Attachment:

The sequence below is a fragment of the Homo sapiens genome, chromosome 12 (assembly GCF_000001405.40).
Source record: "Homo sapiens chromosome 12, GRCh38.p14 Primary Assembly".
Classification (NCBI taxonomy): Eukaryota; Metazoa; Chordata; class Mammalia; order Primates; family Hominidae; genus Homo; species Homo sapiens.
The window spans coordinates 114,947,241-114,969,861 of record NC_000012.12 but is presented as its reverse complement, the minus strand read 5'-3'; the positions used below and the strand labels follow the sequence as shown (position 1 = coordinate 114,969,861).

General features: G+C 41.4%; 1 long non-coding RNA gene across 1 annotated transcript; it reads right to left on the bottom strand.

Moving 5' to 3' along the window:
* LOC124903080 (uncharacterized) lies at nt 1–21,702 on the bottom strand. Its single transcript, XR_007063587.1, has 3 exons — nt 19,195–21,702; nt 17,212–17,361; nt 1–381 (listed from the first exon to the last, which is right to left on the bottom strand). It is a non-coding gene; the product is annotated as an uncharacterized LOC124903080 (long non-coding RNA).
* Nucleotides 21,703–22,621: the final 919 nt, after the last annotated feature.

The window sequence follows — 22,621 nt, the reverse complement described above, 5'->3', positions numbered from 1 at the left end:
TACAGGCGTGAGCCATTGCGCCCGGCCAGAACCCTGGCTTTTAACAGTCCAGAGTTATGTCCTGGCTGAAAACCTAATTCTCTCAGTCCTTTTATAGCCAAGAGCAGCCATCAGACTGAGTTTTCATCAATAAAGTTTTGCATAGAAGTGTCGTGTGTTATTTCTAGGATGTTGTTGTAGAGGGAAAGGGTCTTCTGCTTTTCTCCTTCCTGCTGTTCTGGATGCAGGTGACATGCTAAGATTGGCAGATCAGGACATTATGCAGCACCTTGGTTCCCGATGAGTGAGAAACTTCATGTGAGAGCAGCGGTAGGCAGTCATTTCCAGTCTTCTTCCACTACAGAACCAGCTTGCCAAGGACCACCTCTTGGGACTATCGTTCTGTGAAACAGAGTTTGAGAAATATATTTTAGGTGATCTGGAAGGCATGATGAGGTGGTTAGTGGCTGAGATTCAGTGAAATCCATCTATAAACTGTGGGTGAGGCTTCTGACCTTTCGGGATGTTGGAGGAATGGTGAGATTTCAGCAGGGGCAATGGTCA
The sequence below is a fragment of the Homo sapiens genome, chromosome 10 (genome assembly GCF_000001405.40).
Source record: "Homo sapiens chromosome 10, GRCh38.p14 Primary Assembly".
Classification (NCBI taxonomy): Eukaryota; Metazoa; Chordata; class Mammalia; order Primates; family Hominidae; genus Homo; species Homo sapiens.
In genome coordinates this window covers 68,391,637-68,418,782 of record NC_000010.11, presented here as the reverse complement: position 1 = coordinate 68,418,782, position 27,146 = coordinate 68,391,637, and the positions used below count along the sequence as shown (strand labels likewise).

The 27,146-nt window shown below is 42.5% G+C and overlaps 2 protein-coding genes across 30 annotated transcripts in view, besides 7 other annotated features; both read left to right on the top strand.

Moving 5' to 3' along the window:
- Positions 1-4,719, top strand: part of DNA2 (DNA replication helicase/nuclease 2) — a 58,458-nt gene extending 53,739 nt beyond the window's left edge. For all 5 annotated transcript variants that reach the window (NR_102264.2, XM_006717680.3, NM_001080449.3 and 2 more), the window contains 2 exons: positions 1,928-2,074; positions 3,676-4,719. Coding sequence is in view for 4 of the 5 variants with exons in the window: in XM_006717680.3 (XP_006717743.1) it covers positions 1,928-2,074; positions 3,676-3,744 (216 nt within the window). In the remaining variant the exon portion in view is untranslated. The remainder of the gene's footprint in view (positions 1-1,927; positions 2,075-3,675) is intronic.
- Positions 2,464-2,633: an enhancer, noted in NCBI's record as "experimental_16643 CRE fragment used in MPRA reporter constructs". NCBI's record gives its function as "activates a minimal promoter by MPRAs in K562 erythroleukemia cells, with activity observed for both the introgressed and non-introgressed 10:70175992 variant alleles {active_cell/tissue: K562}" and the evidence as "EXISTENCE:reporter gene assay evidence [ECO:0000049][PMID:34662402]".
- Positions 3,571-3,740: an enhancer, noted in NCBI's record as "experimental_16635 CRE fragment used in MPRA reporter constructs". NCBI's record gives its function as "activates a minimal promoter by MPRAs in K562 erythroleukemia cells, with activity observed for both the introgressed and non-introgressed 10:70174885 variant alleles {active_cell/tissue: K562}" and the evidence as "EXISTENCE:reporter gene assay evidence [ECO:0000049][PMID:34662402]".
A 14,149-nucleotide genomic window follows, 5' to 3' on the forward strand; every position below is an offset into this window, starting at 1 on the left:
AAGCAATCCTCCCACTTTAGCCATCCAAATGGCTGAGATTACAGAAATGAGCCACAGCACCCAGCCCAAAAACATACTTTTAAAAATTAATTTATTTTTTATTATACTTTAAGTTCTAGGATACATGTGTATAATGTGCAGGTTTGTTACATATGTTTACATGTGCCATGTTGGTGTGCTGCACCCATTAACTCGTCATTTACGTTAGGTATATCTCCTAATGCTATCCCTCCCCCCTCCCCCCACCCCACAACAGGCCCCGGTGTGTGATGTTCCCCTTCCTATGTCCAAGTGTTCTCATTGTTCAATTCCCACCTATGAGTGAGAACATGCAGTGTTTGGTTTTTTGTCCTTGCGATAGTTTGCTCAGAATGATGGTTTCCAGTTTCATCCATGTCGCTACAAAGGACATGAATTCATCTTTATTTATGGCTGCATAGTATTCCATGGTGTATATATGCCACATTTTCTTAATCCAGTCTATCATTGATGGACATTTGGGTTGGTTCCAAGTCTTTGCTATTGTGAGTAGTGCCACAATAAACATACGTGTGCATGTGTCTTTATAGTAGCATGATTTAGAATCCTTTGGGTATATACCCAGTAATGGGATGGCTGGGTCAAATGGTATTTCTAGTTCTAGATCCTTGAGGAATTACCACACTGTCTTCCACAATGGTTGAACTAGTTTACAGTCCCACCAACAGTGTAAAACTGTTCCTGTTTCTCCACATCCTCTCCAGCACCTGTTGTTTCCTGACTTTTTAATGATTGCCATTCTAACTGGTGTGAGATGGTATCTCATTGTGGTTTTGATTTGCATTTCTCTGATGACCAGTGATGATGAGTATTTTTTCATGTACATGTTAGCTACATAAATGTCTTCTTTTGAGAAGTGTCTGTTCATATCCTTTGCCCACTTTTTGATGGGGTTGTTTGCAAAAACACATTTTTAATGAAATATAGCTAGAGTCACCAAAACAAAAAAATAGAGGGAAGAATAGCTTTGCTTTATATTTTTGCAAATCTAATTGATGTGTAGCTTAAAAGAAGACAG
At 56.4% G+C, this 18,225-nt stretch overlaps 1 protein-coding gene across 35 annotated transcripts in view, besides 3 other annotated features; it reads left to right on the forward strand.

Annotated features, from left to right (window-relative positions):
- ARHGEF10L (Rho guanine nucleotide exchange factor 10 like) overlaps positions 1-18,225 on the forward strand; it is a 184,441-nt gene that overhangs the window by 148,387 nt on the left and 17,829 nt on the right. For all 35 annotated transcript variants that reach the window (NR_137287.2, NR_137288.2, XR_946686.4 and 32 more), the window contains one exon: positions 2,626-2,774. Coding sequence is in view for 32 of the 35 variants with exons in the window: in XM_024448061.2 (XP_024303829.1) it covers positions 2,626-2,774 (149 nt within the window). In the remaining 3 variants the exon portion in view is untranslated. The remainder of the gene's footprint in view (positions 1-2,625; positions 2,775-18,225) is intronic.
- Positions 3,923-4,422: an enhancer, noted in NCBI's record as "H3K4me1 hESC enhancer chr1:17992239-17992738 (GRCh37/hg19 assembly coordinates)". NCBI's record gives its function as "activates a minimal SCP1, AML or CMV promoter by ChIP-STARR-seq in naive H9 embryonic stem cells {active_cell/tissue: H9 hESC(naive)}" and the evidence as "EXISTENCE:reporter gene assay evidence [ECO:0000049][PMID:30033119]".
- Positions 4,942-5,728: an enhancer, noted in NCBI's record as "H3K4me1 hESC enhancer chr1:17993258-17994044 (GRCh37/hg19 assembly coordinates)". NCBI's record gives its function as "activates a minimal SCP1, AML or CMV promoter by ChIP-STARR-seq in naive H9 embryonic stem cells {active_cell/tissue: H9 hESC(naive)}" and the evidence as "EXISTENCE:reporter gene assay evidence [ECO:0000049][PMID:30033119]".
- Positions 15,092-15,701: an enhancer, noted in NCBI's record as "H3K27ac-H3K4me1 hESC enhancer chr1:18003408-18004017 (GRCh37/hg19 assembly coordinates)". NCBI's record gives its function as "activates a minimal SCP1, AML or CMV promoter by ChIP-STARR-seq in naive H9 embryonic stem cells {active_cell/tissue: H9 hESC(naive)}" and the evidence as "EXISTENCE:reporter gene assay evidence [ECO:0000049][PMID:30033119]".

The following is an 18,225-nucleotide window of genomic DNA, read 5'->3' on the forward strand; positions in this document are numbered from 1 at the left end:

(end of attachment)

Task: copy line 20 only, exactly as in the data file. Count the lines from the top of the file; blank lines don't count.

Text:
A 14,149-nucleotide genomic window follows, 5' to 3' on the forward strand; every position below is an offset into this window, starting at 1 on the left: